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Published: November 11th 2010
With the new school year in full swing, it has been time for some of my older students to fly their strictly controlled parents’ nest and venture on to the freedom of far-flung university destinations. Being their resident English teacher, such an occasion has two benefits. Firstly I have a reduction in my teaching schedule. Having a manager driven by greed, I’m sure this will only be temporary. Secondly, it also means plenty of invitations to banquet style feasts to celebrate the students’ successes.
It’s always an honour to be invited out with a students family, where the industrial size ’Lazy Susan’ is over-flowing with a multitude of dishes. Like a duck being prepared for foie gras the family force feed me until I’m ready to explode. If there are male members of the family present it’s almost a certainty that the local tipple, bai jio (50-60% rice wine) will be served.
I’m the first to admit that handling my alcohol doesn’t always come easy. Thanks to the customs of drinking in China, I’ve learnt to throw caution to the wind with these concerns. As a grown man, to turn down a drink in such a hospitable situation is
deemed an insult to their generosity, offending all involved. In the worst case scenario, which I’ve had the pleasure of enjoying on a couple of occasions, it leads to insults and escalating violence.
After being invited to a student’s house, who would soon be venturing off to university in Beijing, I was amazed to be introduced not only to her extended family, but also her neighbours too. It seemed all the male guests had bought their own bottles of rice wine. Her neighbour had been saving a bottle for 16 years for such an occasion, while others had bought only the most exquisite, expensive varieties.
I realised from this moment, my evening was only going to go in one direction; a downward spiral of menacing drunkenness. Like a football team defending a one-nil lead in a cup final, I battled bravely with a rearguard action of professionalism beyond my years. Like many times though, with the finish whistle only minutes away and victory almost assured, I somehow managed to let in two sloppy goals and grasp defeat from the jaws of victory. In my case, this meant drunkenness.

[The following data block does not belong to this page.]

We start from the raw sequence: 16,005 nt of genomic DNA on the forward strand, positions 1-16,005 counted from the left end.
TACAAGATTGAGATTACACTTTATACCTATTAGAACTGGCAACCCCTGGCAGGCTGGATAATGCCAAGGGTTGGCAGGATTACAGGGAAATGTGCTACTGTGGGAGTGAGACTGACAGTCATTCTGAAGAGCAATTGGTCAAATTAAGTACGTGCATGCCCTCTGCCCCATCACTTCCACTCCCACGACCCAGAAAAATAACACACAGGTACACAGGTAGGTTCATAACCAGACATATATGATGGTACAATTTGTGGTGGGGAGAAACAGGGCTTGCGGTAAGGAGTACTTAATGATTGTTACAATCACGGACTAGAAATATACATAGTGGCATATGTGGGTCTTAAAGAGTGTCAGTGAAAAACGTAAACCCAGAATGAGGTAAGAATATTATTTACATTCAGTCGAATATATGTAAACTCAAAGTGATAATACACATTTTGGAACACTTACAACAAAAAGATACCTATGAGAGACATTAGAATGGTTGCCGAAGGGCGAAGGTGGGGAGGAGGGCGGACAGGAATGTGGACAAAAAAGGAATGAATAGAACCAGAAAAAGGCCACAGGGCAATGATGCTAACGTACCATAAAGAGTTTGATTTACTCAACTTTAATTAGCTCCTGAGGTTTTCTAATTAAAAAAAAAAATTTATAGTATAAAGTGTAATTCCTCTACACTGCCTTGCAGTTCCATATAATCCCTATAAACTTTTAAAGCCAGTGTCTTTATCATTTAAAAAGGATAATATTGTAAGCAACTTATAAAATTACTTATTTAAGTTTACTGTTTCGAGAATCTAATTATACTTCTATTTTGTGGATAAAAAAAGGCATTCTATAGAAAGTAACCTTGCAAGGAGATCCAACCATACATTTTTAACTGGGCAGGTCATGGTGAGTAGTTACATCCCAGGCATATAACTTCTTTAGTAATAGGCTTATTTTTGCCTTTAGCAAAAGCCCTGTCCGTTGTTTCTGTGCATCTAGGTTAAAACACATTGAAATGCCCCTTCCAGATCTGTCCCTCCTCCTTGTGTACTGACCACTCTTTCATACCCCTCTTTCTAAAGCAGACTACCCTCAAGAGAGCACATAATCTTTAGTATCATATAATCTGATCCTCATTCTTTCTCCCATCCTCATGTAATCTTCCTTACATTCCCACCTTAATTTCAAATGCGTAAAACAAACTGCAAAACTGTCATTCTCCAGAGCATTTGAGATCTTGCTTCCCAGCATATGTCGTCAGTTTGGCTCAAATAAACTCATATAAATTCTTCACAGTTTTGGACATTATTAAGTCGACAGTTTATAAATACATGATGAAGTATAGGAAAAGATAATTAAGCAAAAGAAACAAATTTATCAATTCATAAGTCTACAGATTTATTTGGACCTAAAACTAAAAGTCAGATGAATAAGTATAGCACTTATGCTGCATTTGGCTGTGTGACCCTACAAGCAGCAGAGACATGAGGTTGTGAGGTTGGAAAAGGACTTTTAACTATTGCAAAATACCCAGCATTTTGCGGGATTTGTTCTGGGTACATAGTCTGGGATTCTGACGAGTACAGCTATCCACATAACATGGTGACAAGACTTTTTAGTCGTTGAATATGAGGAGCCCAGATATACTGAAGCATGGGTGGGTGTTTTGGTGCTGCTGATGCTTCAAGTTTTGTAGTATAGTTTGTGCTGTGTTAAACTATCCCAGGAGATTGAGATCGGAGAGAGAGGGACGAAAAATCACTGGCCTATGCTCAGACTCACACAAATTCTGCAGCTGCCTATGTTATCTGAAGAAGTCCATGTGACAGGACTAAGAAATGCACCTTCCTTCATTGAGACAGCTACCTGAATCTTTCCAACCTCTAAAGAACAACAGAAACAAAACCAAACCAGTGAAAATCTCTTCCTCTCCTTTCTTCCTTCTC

Seated in her dining room and as a lasting
memento of the occasion, her family requested photos to be taken. With not enough chairs for everyone to be seated, I decided I would do the honourable thing and let her grandfather sit down. As the bai jio kicked in, I thought sitting on the 85 year old’s lap would add comical value to the situation, and as the photo was about to be taken, I started to tickle his chin in order to replace his sternness with a smile. Like a baby, with flailing arms, he laughed and uttered incomprehensible gargles. Luckily with everyone now intoxicated, such behaviour was met with an array of hysterical laughs.
This was one of the last clear memories I had of the evening. Waking up the following morning in my own bed, my wife reasserted stories that I hoped were just drunken dreams. Upon returning back to my apartment after the last photos were taken, I spied a middle-aged woman carrying her poodle, which was dressed as Spiderman, complete with cape and little Spiderman boots. I decided to rescue the poodle from a life of fancy dress, snatching the poodle from the confused lady’s hands. There was one little error in my
plan. I was unable to run-off in to the freedom of darkness, as I performed this act of kidnapping in an elevator with no means of escape. A brief fifteen seconds of awkwardness ensued, before I returned the poodle unharmed, as the lady disembarked.